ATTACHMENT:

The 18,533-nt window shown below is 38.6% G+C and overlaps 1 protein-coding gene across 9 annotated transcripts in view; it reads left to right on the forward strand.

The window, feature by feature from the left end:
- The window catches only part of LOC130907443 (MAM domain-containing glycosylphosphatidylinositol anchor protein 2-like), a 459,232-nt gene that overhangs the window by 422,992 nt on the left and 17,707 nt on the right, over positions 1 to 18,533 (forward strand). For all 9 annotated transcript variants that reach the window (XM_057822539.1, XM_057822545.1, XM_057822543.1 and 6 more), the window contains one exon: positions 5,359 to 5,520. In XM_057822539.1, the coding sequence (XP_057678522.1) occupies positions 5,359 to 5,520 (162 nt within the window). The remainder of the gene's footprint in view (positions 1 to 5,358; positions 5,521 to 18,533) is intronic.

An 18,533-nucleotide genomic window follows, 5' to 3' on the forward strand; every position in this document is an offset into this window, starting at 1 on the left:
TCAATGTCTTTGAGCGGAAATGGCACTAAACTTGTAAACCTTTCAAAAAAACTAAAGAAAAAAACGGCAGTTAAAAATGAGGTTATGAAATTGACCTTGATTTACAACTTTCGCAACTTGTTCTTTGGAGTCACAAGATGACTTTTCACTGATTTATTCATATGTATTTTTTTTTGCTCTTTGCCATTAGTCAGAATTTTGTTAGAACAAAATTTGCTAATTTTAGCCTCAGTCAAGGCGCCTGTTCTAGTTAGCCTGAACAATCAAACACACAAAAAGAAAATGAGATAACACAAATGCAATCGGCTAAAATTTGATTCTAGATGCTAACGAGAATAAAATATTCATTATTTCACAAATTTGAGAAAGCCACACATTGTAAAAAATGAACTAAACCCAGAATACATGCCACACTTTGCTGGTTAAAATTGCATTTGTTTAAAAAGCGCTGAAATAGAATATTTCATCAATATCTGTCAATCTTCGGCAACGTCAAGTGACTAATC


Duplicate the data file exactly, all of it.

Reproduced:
The 18,533-nt window shown below is 38.6% G+C and overlaps 1 protein-coding gene across 9 annotated transcripts in view; it reads left to right on the forward strand.

The window, feature by feature from the left end:
- The window catches only part of LOC130907443 (MAM domain-containing glycosylphosphatidylinositol anchor protein 2-like), a 459,232-nt gene that overhangs the window by 422,992 nt on the left and 17,707 nt on the right, over positions 1 to 18,533 (forward strand). For all 9 annotated transcript variants that reach the window (XM_057822539.1, XM_057822545.1, XM_057822543.1 and 6 more), the window contains one exon: positions 5,359 to 5,520. In XM_057822539.1, the coding sequence (XP_057678522.1) occupies positions 5,359 to 5,520 (162 nt within the window). The remainder of the gene's footprint in view (positions 1 to 5,358; positions 5,521 to 18,533) is intronic.

An 18,533-nucleotide genomic window follows, 5' to 3' on the forward strand; every position in this document is an offset into this window, starting at 1 on the left:
TCAATGTCTTTGAGCGGAAATGGCACTAAACTTGTAAACCTTTCAAAAAAACTAAAGAAAAAAACGGCAGTTAAAAATGAGGTTATGAAATTGACCTTGATTTACAACTTTCGCAACTTGTTCTTTGGAGTCACAAGATGACTTTTCACTGATTTATTCATATGTATTTTTTTTTGCTCTTTGCCATTAGTCAGAATTTTGTTAGAACAAAATTTGCTAATTTTAGCCTCAGTCAAGGCGCCTGTTCTAGTTAGCCTGAACAATCAAACACACAAAAAGAAAATGAGATAACACAAATGCAATCGGCTAAAATTTGATTCTAGATGCTAACGAGAATAAAATATTCATTATTTCACAAATTTGAGAAAGCCACACATTGTAAAAAATGAACTAAACCCAGAATACATGCCACACTTTGCTGGTTAAAATTGCATTTGTTTAAAAAGCGCTGAAATAGAATATTTCATCAATATCTGTCAATCTTCGGCAACGTCAAGTGACTAATC